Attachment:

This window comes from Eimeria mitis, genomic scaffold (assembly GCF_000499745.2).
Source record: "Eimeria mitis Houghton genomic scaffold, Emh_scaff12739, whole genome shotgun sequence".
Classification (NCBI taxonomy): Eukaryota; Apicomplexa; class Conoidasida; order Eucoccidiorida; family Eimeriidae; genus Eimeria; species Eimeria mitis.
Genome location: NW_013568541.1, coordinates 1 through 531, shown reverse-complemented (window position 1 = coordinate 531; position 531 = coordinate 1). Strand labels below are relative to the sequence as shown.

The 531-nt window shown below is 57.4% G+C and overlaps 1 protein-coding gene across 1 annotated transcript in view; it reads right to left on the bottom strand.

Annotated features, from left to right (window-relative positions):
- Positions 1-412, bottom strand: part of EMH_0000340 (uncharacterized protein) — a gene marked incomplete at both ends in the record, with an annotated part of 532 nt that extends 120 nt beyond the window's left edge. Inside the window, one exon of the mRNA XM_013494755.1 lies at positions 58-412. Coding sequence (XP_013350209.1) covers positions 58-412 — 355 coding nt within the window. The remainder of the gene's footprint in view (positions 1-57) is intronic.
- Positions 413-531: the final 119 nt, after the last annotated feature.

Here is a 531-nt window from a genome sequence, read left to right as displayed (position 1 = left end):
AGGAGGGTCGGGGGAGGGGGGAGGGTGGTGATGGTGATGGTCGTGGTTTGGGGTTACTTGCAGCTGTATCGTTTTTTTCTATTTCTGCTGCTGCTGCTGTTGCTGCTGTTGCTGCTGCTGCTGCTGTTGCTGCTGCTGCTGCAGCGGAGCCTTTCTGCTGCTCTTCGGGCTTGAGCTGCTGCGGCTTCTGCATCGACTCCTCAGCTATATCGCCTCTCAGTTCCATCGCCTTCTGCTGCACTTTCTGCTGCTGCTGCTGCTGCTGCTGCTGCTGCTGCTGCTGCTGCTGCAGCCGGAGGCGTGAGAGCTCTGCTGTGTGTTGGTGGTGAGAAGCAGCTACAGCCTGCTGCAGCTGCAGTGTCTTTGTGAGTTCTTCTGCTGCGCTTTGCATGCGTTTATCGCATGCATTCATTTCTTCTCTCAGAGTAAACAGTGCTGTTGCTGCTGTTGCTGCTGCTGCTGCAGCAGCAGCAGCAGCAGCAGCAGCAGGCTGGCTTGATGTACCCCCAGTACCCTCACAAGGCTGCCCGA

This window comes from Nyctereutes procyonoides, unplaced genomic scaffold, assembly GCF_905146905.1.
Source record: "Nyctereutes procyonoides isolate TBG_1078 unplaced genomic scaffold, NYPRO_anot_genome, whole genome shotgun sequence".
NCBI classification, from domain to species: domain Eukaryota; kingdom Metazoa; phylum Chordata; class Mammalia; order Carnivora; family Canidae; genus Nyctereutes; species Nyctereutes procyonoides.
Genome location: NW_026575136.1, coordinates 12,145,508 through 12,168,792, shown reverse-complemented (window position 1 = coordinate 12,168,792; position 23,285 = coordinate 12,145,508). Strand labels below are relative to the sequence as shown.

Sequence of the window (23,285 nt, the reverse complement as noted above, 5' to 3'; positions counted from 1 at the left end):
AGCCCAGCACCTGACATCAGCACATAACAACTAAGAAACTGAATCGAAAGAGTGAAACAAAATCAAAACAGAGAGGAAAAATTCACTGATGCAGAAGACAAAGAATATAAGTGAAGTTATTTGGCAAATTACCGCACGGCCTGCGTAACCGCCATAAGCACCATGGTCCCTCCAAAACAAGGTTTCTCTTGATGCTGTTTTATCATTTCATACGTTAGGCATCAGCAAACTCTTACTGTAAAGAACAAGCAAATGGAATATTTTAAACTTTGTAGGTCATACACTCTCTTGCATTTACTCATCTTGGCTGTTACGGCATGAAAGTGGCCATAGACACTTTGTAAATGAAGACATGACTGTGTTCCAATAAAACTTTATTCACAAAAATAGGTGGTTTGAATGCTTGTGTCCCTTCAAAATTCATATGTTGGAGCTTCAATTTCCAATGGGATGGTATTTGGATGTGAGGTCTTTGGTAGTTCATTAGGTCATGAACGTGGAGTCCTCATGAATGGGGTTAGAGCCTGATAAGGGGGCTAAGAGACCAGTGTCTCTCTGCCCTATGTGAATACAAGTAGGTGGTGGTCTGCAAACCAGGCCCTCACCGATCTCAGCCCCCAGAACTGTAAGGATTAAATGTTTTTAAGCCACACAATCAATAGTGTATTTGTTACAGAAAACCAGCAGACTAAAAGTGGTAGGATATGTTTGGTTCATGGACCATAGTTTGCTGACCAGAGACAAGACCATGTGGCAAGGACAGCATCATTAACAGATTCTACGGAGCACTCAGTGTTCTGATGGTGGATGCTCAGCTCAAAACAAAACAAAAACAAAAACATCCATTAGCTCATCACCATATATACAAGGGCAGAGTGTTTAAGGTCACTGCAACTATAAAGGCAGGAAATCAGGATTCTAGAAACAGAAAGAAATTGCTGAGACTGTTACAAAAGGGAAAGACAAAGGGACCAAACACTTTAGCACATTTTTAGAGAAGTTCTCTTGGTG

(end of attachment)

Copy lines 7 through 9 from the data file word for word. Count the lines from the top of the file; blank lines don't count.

- Positions 1-412, bottom strand: part of EMH_0000340 (uncharacterized protein) — a gene marked incomplete at both ends in the record, with an annotated part of 532 nt that extends 120 nt beyond the window's left edge. Inside the window, one exon of the mRNA XM_013494755.1 lies at positions 58-412. Coding sequence (XP_013350209.1) covers positions 58-412 — 355 coding nt within the window. The remainder of the gene's footprint in view (positions 1-57) is intronic.
- Positions 413-531: the final 119 nt, after the last annotated feature.

Here is a 531-nt window from a genome sequence, read left to right as displayed (position 1 = left end):